the bar facing x- does not matter, the cutting edge is still the same and the spindle must rotate in the same direction in order for cutting to occur irregardless of whether the tool is upside down or not.
With a right hand internal threading bar you will perform a right hand thread going from z0 to z+ (thread end) and a left hand thread going from z+ to z0
test it for yourself, take a screw with a right hand thread and hold it against an insert. Rotate it in the cutting direction and watch which way it moves in "z"
By feeding z in the opposite direction with this same direction of rotation we'll form a thread in the opposite direction.
I have a situation where I have a fairly long thread and I do not have enough guide bushing land. I flip my sp threading tool backwards and reset the core, giving me +.375~ more room to work with. I have to reverse the spindle, but since I also thread it backwards, going from z+ to z- I still create my right hand thread.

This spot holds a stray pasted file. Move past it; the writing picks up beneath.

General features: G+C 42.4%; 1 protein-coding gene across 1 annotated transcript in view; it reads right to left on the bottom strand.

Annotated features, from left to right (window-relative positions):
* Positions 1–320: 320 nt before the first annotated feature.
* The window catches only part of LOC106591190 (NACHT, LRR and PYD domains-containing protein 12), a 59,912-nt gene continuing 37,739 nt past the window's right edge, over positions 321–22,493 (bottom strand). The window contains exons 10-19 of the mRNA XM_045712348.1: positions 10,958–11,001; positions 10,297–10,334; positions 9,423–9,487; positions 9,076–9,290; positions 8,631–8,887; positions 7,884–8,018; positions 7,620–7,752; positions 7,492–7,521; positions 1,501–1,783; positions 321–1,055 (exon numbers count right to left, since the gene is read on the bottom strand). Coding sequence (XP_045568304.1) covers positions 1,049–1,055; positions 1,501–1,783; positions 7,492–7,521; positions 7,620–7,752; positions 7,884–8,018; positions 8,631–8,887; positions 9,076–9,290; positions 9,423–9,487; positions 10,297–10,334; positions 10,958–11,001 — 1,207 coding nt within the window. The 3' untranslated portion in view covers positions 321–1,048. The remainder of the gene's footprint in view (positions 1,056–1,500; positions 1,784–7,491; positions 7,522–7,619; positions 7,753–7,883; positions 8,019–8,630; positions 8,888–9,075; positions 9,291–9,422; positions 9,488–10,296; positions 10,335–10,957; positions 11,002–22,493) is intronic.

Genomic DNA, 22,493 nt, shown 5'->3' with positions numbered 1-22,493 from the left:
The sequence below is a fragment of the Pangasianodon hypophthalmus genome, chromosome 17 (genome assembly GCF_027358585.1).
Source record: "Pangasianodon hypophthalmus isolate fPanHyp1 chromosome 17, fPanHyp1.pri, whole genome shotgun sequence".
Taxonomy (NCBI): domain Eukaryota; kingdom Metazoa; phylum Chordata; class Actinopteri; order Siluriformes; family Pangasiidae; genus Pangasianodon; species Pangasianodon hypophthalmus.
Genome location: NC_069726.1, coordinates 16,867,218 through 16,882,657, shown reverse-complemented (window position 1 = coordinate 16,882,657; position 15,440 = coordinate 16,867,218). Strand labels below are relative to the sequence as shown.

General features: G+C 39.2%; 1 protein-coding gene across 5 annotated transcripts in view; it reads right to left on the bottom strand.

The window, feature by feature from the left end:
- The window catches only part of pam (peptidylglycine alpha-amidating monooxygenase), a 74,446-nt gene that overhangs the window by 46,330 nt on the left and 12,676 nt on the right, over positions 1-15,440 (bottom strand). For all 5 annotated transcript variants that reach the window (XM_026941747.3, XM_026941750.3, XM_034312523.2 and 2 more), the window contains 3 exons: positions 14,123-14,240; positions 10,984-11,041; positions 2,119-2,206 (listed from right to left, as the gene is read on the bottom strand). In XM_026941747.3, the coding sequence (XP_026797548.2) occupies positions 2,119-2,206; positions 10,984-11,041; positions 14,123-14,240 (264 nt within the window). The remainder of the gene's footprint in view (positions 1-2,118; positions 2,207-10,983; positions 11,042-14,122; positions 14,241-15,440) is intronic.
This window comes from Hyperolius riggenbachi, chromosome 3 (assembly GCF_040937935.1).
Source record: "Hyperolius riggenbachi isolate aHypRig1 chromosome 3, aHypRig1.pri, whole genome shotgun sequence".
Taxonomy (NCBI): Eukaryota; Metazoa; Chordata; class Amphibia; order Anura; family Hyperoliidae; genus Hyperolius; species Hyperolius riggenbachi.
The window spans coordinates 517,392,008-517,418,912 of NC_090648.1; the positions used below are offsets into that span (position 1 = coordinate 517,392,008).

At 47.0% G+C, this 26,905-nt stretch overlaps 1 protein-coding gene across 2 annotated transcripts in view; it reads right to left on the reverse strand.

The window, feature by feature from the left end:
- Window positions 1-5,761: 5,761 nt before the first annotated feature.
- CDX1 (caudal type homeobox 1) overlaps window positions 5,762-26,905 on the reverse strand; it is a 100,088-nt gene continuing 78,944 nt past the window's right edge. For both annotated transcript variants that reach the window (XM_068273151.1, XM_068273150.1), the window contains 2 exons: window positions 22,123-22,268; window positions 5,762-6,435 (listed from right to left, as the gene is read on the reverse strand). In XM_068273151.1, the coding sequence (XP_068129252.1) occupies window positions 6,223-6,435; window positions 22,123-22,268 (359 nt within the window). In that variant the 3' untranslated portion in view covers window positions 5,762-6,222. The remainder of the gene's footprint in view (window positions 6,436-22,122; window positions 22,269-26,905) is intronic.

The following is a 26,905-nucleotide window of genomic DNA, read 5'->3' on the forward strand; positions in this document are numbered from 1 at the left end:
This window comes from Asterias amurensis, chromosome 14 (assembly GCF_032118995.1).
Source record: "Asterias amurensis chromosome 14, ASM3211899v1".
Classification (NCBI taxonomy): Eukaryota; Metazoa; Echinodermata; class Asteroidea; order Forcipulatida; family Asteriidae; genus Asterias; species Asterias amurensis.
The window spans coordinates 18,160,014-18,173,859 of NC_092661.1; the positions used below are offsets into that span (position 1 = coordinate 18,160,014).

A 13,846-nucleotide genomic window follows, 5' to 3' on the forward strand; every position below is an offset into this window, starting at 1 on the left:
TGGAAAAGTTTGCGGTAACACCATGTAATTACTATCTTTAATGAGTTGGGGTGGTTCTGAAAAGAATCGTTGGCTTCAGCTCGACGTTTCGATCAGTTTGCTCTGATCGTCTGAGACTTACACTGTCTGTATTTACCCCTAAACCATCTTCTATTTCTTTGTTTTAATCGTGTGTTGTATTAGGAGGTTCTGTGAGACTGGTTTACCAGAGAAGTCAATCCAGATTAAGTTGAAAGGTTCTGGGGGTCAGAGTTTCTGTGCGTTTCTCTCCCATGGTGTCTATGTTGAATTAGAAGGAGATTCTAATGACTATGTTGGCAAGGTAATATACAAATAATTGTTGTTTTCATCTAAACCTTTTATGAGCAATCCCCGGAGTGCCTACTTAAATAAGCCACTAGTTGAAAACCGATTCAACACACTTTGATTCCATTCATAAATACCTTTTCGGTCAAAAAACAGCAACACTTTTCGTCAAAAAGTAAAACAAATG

I went through this mind game before trying to create an OD thread on the sub spindle where all you have available for use are ID threading bars. Took me a while to wrap the relation around my head. One thing that makes it easy is ER = IL and IR = EL. So for my external right hand thread I use an internal left hand threading bar. This goes for inserts too. Cant find an IL? an ER will work. I know though that some manufacturers set their geometries differently for external vs internal threads.. but that is another story, and a nit picky one if you ask me. They work fine in my experience.
Confusing at first, but its really simple once you get your head around it.